Editors' pick

Extra Golden

World
'

Editorial Review

The title of Extra Golden's debut record, "Ok-Oyot System," translates to "It's not easy." Which is appropriate -- there's nothing simple about playing in a band whose members are split between Washington and Nairobi. But Monday night at the Black Cat's Backstage, Extra Golden defied logistical woes, performing a set of songs that expertly fused traditional African music with slyly placed rock riffs.

Guitarist Ian Eagleson formed Extra Golden in Nairobi while studying benga, a style of upbeat Kenyan pop. Not content to simply observe, Eagleson recruited local singer Otieno Jagwasi and drummer Onyango Wuod Omari to collaborate on a few tunes. Eventually, Eagleson's longtime friend Alex Minoff added some guitar while visiting from Washington. Although Jagwasi died in 2006, the band has persisted, adding singer Onyango Jagwasi (Otieno's brother) and guitarist and vocalist Opiyo Bilongo.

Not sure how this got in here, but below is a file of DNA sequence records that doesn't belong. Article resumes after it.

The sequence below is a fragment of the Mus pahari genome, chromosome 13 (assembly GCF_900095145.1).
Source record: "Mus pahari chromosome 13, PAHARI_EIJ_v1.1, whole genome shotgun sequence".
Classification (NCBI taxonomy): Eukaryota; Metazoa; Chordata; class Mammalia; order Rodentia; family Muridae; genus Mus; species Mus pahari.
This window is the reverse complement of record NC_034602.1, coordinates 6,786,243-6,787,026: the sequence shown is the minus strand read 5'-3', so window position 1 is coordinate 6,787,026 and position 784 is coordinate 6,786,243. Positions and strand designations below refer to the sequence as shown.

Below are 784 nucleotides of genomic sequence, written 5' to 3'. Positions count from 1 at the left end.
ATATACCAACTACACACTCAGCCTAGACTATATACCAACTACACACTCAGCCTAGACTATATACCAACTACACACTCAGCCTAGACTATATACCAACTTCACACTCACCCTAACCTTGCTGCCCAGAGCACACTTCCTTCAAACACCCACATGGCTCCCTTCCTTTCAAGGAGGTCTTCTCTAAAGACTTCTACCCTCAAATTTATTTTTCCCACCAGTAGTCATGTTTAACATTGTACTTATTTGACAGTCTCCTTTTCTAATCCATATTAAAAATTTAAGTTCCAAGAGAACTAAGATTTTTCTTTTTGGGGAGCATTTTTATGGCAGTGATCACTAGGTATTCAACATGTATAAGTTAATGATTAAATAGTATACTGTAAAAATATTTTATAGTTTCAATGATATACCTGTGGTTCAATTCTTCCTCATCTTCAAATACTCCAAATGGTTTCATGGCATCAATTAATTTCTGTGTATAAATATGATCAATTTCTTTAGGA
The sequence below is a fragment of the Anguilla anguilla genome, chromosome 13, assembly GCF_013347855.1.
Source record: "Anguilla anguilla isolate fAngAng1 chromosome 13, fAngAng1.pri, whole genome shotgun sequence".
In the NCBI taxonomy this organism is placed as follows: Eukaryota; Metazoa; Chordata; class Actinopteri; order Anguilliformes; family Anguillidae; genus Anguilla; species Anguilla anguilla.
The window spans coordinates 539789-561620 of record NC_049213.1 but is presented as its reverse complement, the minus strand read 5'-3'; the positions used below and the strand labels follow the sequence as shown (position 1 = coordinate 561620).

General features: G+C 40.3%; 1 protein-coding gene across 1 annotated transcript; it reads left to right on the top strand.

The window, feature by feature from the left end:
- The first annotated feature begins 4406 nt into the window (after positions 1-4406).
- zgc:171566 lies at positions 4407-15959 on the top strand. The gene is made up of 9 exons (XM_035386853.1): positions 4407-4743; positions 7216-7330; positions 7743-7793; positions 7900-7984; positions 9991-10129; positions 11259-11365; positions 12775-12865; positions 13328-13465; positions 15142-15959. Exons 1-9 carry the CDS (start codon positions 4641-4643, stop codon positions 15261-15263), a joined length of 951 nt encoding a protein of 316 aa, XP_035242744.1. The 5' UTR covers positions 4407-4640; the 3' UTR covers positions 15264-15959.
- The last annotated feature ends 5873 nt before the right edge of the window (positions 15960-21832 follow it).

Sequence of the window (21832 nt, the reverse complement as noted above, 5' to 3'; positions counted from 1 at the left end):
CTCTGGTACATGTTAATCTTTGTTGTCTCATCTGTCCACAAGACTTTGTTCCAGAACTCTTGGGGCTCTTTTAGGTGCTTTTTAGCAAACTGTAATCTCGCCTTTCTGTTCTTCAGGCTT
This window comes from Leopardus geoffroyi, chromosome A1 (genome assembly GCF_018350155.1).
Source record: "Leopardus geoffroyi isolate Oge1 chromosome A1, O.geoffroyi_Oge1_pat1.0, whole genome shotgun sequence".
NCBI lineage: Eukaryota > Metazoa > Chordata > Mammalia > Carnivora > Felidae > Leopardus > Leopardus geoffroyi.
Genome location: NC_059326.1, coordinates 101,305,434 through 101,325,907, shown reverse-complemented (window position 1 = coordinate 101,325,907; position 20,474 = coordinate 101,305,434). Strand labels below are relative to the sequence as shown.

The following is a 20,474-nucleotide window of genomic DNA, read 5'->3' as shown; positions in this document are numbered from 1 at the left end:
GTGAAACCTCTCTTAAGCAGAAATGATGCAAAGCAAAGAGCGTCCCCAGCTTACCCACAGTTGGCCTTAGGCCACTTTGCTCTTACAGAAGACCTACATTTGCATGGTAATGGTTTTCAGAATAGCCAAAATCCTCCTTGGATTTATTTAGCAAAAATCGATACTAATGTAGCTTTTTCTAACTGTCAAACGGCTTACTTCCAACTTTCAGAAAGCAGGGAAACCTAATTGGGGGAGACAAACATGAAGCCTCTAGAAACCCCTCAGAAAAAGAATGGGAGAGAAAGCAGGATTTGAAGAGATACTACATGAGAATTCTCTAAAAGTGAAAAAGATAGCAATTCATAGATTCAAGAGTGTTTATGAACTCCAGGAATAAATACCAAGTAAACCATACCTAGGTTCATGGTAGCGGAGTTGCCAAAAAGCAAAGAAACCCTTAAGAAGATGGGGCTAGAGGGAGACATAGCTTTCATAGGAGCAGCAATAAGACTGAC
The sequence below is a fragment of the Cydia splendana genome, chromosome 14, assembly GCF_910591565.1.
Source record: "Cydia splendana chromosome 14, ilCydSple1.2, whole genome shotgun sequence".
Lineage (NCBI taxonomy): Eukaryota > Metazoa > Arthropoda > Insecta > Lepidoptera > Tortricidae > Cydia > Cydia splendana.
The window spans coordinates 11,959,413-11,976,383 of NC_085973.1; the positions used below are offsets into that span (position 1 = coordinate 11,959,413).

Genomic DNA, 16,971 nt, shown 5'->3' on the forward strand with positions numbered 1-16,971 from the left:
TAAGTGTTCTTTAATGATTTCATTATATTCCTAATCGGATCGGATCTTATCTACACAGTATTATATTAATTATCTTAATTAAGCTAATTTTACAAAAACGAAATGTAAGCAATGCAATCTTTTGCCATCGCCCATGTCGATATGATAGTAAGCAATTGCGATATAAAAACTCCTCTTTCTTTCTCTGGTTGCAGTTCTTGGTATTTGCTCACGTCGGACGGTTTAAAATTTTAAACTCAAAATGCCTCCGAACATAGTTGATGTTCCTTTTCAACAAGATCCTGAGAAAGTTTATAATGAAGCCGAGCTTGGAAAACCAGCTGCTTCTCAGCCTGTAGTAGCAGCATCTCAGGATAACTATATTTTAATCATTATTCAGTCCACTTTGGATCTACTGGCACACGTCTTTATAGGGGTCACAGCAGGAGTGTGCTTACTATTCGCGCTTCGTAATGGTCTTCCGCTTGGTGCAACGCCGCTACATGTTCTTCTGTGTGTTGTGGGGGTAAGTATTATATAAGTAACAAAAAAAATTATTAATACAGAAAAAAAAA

Performing songs largely drawn from their most recent record, "Hera Ma Nono," Extra Golden used three guitars to spin interlocking melodies into a burbling wall of sound. Over the course of 10 minutes, "Obama" -- which praised the presidential candidate for helping the African members of Extra Golden to secure U.S. visas -- morphed from latticelike, repetitive guitar work into a funky and distorted groove. With a core riff reminiscent of the Troggs' "Wild Thing," "Jakolando" skewed slightly psychedelic -- raising the temperature in the room enough to melt rigid audience members into a sweaty, undulating mass.

-- Aaron Leitko (July 2008)